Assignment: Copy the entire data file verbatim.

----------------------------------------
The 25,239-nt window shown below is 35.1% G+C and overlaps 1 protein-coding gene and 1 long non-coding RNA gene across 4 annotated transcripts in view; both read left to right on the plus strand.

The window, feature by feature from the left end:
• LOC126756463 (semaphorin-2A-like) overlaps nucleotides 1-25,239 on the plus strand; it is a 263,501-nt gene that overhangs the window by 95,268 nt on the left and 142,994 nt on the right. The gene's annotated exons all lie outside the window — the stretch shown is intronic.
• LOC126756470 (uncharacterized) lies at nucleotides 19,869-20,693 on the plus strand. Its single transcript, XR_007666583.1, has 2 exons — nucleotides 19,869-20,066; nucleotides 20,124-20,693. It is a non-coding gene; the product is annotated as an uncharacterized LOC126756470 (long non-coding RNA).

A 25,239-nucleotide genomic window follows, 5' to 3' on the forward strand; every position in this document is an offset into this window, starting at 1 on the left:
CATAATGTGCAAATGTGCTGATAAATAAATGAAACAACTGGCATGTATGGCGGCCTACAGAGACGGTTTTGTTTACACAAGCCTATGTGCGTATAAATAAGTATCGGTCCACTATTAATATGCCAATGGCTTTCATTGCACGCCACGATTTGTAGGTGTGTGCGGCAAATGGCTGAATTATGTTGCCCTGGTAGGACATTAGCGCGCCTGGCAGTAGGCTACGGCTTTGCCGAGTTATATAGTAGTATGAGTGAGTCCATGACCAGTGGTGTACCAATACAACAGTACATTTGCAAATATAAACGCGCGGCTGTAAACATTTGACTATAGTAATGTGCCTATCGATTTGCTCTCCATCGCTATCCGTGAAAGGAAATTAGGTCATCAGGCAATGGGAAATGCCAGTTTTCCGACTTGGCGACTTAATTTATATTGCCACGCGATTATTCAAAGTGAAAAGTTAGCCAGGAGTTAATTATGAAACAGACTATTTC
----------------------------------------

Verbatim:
The 25,239-nt window shown below is 35.1% G+C and overlaps 1 protein-coding gene and 1 long non-coding RNA gene across 4 annotated transcripts in view; both read left to right on the plus strand.

The window, feature by feature from the left end:
• LOC126756463 (semaphorin-2A-like) overlaps nucleotides 1-25,239 on the plus strand; it is a 263,501-nt gene that overhangs the window by 95,268 nt on the left and 142,994 nt on the right. The gene's annotated exons all lie outside the window — the stretch shown is intronic.
• LOC126756470 (uncharacterized) lies at nucleotides 19,869-20,693 on the plus strand. Its single transcript, XR_007666583.1, has 2 exons — nucleotides 19,869-20,066; nucleotides 20,124-20,693. It is a non-coding gene; the product is annotated as an uncharacterized LOC126756470 (long non-coding RNA).

A 25,239-nucleotide genomic window follows, 5' to 3' on the forward strand; every position in this document is an offset into this window, starting at 1 on the left:
CATAATGTGCAAATGTGCTGATAAATAAATGAAACAACTGGCATGTATGGCGGCCTACAGAGACGGTTTTGTTTACACAAGCCTATGTGCGTATAAATAAGTATCGGTCCACTATTAATATGCCAATGGCTTTCATTGCACGCCACGATTTGTAGGTGTGTGCGGCAAATGGCTGAATTATGTTGCCCTGGTAGGACATTAGCGCGCCTGGCAGTAGGCTACGGCTTTGCCGAGTTATATAGTAGTATGAGTGAGTCCATGACCAGTGGTGTACCAATACAACAGTACATTTGCAAATATAAACGCGCGGCTGTAAACATTTGACTATAGTAATGTGCCTATCGATTTGCTCTCCATCGCTATCCGTGAAAGGAAATTAGGTCATCAGGCAATGGGAAATGCCAGTTTTCCGACTTGGCGACTTAATTTATATTGCCACGCGATTATTCAAAGTGAAAAGTTAGCCAGGAGTTAATTATGAAACAGACTATTTC